twenty-six nations, and we’ve worked closely with the European Union’s
relationship with NATO. So there are many bilateral things that take place
between the United States and France that suggest we recognize France as a
partner, an ally and as an important trading partner of the United States.
But there are disagreements, and Iraq was a major disagreement, let there be no
doubt. President Bush hopes to mend these breaches that have opened in our
relationship with France and some other countries, frankly, and that is why he
is planning to come to Europe early in his next term. In fact he will be in
Europe on the 22nd of February. He is coming to attend NATO meetings the morning
of the 22nd of February and to meet with the European Union the afternoon of the
22nd. And I hope that as part of those meetings, they will have an opportunity
to discuss issues, not only with President Chirac, but with the other NATO heads
Christian Malar: So the Chirac-Bush relationship
2005 should get better?
Secretary Powell: I would certainly hope so. I
think it is not as bad as people say it is, but we are always looking for ways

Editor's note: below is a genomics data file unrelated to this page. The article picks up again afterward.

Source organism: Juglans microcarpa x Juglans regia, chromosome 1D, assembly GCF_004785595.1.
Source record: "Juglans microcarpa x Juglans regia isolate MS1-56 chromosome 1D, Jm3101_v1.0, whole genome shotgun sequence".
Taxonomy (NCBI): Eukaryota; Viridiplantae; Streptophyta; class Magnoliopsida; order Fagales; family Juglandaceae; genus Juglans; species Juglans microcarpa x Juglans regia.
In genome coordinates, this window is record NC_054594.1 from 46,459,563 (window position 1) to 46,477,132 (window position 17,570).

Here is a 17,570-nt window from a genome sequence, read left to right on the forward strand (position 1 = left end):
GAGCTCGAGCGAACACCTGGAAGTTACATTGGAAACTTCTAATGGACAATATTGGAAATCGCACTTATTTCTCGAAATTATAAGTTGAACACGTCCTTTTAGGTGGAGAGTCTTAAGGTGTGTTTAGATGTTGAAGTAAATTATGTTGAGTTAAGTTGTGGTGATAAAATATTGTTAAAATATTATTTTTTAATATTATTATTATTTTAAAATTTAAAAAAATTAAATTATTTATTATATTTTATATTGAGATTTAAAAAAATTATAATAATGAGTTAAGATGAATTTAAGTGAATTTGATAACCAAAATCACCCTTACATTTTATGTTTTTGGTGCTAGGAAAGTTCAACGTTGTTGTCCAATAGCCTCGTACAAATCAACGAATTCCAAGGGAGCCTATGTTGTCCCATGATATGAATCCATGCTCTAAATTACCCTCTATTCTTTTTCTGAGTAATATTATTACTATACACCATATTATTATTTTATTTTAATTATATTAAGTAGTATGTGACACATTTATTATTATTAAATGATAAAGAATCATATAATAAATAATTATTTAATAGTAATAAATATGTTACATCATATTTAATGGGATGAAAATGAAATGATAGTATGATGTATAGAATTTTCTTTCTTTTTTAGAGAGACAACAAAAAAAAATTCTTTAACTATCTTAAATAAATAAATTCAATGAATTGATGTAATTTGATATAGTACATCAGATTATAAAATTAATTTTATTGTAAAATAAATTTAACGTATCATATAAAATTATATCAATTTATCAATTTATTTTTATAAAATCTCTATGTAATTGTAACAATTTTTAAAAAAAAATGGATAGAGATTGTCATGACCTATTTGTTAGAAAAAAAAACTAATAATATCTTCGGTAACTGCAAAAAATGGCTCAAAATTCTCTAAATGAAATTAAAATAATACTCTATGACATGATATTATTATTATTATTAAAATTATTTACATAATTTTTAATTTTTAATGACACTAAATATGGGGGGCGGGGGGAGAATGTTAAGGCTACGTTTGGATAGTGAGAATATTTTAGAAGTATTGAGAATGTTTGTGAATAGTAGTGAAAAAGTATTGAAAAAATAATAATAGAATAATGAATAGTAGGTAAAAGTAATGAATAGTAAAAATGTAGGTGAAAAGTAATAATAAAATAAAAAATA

to improve the relationship. I’ve had good relations with the three foreign
ministers of France that I’ve served with, even though we have had serious
discussions and disagreements. I never forget that the United States and France
have been allies for so, so long – 227 years or thereabouts. I never forget that.
Have we had disagreements? Always. There’s always some little problem. But do we
always come back because we have shared values, we have, you know, a common
destiny? The answer is yes we have shared values, yes we have a common destiny
to move into the future, and that will always bring us back together.
Christian Malar: Mr. Secretary, coming back to the
Palestinian elections. If Prime Minister Sharon doesn’t come up with a proposal
for substantial withdrawal from the occupied territories to the so-called
moderate Palestinian leaders, Mahmoud Abbas, don’t you think that these people
might be overwhelmed sooner than later by terrorist groups, Hammas, Jihad, and
Secretary Powell: Terrorism isn’t in the interest
of the Palestinian people. The Intifadah is no longer in the interest of the
Palestinian people. Regardless of what Mr. Sharon does. It has not brought the
Palestinian people – this kind of activity – one step closer to having a state
of their own.
Now there is a disengagement withdrawal proposal on the table. Prime Minister
Sharon has said he’s going to withdrawal from those twenty-one settlements in
Gaza, four settlements in the West Bank, all consistent with the Road Map.
Meaning there will be other withdrawals, meaning that he wants to move down this
Road Map with responsible Palestinian leaders to that point where a Palestinian
state is created. That’s what President Bush is supporting. That’s the vision